The Non-Marxist Case against Capitalism

Let us define capitalism as a system where most of the means of production are privately owned, where the freedom to use those means as one wants is relatively large and where the levels of taxes and state economic redistribution are relatively low. As we all know this system has always been criticized from the left, often from a Marxist perspective, where the main point of accusation is that workers are exploited, i.e., they don’t get the full value of their contribution to production.

Nowadays, however, the left seems to have a hard time arguing against capitalism, and bringing up Marx (or other more obscure theoreticians) surely does not help. There is no mass movement among workers in developed countries today who oppose capitalism, and it is difficult to rally them under the banner of “socialism”, when the examples of the Soviet Union, Cuba and other communist states are thrown back in one’s face.

In light of this I have to ask myself: why not bring up a simple moral – and explicitly non-Marxist – case against socialism, a case that virtually anyone can understand in five minutes? Namely: if capitalists did their moral duty, i.e., used their money to help other people, there would be no problem with capitalism. But the fact that there are a few superrich people who own most of the wealth in the world tells us that they are not doing their moral duty. To be substantially richer than one’s fellow human beings is in itself a moral failing, and the quickest way to remedy this is simply to tax them and spread the wealth around (and in some cases socialize the means of production).

Some might protest: if rich people are taxed heavily then people won’t go into business at all. That, however, simply reinforces the point that they are failing morally, being egoists and only ready to exert themselves if that can make them a lot richer than everybody else. A moral person should be willing to work for the benefit of other people (including people one will never meet). The question is, then, how the state should deal with people with radically different morals than the majority; but that is a question that must be handled by all social systems. Claiming that one may have to cater to a few business savvy egoists is not to concede that capitalism is good.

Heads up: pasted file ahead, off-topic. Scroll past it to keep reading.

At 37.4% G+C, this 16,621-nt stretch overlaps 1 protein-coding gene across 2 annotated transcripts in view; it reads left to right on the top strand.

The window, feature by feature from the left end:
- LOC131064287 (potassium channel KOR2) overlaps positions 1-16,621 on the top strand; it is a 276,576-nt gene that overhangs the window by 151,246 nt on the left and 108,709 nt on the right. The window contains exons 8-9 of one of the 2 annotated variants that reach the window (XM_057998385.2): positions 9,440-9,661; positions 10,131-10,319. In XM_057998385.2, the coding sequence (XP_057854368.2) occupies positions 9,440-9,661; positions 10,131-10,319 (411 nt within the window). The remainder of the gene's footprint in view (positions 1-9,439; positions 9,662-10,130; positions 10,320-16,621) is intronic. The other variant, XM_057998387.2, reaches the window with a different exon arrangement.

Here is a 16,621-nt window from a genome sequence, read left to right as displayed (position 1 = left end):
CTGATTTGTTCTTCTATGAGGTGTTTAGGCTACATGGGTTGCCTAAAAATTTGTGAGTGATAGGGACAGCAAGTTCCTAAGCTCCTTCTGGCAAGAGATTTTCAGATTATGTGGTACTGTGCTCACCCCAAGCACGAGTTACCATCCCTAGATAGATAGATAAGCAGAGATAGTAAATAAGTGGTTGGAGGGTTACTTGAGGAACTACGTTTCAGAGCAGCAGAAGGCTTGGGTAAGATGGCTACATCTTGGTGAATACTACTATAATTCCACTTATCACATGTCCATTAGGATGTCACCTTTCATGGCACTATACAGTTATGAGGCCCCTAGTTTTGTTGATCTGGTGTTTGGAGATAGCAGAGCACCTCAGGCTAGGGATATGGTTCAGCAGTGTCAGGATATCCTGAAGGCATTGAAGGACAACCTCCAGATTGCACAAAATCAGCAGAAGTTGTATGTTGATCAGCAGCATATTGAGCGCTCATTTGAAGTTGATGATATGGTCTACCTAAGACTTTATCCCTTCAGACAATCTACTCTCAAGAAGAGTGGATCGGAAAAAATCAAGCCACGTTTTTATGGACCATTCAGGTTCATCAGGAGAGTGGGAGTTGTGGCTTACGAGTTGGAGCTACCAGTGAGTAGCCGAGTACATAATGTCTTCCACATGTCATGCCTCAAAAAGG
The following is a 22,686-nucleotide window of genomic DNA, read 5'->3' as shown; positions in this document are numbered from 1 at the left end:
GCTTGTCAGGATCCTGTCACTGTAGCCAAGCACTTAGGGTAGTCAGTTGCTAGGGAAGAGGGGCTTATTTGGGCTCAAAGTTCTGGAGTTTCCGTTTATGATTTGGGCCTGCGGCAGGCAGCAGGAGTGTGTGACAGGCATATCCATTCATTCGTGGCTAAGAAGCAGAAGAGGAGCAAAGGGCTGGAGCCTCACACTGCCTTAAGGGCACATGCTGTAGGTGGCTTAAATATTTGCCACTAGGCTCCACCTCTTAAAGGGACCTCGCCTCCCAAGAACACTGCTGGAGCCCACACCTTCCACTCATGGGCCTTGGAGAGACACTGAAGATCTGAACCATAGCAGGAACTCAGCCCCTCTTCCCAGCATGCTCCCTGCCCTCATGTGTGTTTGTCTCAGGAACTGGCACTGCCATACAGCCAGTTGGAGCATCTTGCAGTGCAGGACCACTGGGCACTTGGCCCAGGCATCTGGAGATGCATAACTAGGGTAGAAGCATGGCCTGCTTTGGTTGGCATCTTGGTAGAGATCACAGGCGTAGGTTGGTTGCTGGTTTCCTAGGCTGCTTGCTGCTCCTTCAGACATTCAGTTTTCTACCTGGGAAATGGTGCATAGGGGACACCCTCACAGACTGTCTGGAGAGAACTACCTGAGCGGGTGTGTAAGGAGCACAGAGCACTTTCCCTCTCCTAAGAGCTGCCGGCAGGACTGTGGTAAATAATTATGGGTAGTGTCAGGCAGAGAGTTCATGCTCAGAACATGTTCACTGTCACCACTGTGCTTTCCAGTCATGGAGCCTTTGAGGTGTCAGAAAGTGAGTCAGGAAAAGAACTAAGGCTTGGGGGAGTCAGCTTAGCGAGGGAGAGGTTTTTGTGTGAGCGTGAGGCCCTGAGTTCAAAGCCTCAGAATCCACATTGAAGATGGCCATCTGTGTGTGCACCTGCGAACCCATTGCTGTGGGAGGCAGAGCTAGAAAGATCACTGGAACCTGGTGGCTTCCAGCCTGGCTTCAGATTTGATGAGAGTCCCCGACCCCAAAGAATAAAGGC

Personally, though, I don’t think anything disastrous would happen if, for instance, top marginal tax rates were raised to levels that were common a few decades ago (for instance, above 90% in the US during both Republican and Democrat rule). People will still create new businesses (and we should encourage people to do so cooperatively) if it allows them to live somewhat more lavishly than the “ordinary” worker, but still very modestly, compared to how CEO:s of large companies live now. Perhaps a first step would be to go back to the time when the CEO made “only” 20 times more than the worker (in the 1960s for the US), rather than 300 times more today.


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